Leaders and organizations spend too much time getting ready to be ready to get ready to almost get ready to be ready to get ready. Then they form a committee or a task force (which is just a committee on steroids) to evaluate more and look into the situation more so that they can really be ready. Getting overly ready is a result of fear. You don’t want to fail so instead you put off the moment of truth by perpetually getting ready.

Should you prepare? Of course! Do your research? Yes. But stop hiding behind the “we aren’t quite ready” curtain. Say, “Enough is enough,” and just do it—even if conditions aren’t perfect.

13) Strong leaders don’t ignore information

Weak leaders see only the information that agrees with their beliefs. We all have a natural tendency to ignore information that contradicts our beliefs about the world, especially our negative beliefs. If we believe someone doesn’t like us, we will see only those behaviors that support that impression. If we think we are bad at something, we will see only more evidence of that conclusion. This tendency is so strong that it blinds us to contrary evidence. As long as we don’t see other possibilities we don’t have to take action.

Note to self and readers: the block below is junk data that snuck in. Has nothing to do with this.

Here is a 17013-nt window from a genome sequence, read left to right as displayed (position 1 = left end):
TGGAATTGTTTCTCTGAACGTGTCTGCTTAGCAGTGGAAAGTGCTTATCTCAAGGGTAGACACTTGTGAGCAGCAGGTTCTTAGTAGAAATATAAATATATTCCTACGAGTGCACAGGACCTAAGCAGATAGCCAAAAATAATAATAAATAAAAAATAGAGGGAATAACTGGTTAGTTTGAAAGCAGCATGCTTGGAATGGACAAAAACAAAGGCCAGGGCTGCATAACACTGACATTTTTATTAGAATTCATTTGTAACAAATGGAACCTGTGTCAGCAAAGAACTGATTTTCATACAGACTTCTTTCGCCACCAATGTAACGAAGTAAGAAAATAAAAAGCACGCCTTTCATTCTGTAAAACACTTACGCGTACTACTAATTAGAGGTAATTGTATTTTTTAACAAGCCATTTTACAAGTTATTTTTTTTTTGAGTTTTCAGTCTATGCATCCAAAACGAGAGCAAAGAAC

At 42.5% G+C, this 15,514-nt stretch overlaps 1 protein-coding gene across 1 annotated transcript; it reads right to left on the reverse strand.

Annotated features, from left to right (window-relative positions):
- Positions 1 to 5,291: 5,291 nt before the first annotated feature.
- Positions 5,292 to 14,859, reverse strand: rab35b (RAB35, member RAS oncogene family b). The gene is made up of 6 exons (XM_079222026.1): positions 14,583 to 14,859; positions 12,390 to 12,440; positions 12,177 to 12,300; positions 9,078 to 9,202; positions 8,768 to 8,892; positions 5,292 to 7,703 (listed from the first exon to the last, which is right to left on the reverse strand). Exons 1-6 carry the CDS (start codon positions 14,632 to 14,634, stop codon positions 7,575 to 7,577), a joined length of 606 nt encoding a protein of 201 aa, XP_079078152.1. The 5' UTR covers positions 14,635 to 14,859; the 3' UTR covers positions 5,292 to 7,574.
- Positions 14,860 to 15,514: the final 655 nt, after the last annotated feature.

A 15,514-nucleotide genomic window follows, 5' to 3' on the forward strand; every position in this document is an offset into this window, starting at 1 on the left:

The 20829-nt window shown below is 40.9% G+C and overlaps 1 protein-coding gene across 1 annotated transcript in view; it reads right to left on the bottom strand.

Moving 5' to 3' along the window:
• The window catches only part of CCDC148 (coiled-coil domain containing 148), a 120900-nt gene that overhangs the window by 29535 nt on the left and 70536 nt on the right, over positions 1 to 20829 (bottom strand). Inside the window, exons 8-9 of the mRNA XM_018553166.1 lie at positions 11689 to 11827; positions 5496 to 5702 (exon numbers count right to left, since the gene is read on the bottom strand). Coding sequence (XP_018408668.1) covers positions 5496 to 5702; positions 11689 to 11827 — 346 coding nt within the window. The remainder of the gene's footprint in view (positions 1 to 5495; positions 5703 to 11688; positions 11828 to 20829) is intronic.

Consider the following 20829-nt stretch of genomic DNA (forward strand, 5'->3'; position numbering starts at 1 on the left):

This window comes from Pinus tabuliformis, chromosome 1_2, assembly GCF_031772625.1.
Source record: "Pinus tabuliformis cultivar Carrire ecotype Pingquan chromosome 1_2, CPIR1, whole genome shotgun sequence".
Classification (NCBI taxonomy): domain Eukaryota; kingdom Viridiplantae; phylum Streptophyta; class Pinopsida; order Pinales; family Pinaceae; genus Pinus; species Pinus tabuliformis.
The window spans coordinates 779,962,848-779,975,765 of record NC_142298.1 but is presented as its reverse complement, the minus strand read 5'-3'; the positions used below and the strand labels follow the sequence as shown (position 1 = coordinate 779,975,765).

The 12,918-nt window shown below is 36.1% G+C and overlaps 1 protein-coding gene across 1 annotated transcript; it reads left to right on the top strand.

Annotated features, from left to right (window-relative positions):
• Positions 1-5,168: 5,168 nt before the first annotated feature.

Closing thoughts

The business world is full of coward leaders; as is the government. Of all the factors that are used to describe a coward leader the one element of the coward leader that usually isn’t mentioned is the basic character flaw of not having the guts to look you in the eye and being honest with you. They will try to find any way they can to avoid dealing with tough issues. Coward leaders are scared people, refusing to confront at all costs… Don’t be one of them.

In a nutshell: Leadership is not for cowards.